The recent Aereo Supreme Court case, while not exactly positive for Aereo, may help drive cloud DVR adoption, according to Parks Associates’ Research Analyst Glenn Hower. And with growing interest in the application, video service providers “…can experiment with these cloud services as strategies to build subscriber loyalty and increase revenues.”
Recent Parks’ research reveals that 45% of U.S. pay-TV subscribers find cloud DVR technology very appealing. Subscribers have particular interest in unlimited storage space and two-week catch-up services for video, according to the research findings. Currently 40% of pay-TV households have some form of DVR service, says Parks.
The Aereo ruling, which favored broadcasters over the upstart cloud video service provider, had the potential to disrupt cloud DVR services as well. But the court decision steered clear of that.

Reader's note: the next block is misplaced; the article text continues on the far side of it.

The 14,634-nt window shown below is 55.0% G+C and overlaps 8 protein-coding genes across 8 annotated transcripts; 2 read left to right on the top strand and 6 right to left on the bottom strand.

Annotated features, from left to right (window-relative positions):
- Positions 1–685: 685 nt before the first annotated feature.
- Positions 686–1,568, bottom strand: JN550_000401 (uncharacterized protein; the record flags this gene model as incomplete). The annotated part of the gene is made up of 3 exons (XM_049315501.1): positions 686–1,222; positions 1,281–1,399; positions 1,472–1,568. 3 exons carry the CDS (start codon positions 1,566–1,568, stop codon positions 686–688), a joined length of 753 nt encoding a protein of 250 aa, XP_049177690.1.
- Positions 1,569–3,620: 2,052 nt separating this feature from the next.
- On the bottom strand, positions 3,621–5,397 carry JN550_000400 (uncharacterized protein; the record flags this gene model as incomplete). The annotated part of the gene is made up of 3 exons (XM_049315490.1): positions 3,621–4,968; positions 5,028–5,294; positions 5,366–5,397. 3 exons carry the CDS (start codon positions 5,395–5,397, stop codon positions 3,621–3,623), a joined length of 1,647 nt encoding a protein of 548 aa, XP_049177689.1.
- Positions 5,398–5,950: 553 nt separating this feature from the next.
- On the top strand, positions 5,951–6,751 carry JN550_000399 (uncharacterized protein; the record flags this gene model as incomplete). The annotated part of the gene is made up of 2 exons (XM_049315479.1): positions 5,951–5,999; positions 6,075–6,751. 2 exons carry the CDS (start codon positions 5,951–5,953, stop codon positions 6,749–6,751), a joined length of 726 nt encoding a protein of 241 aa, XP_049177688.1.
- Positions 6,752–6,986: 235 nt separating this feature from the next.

“The Aereo case left licensing for cloud DVR rights largely unaffected, allowing pay-TV providers to move forward with cloud DVR development and implementation,” said Howerin a press release announcing the research findings. “For example, Comcast recently launched in Atlanta its X1 DVR service, which allows, among other capabilities, subscribers to access DVR recordings on their mobile devices. As content owners and providers experiment with cloud technology, the consumers reap the benefits through access to these innovative offerings.”
Service providers have been somewhat reluctant to roll out cloud DVR services because of the content rights headaches it engenders, particularly here in the U.S. Cable MSO Cablevision prevailed in a high profile court case on this issue several years ago. The Aereo case seems to have upheld these earlier decisions again.
“Acquiring the rights for cloud DVR systems has been a complicated and arduous process,” Hower said. “Many European providers have been extremely diligent in negotiating with content rights owners on cloud DVR, but in the U.S., there is a much greater reliance on statutory and case law. Companies are relying on legislatures and courts to decide the status of rights.”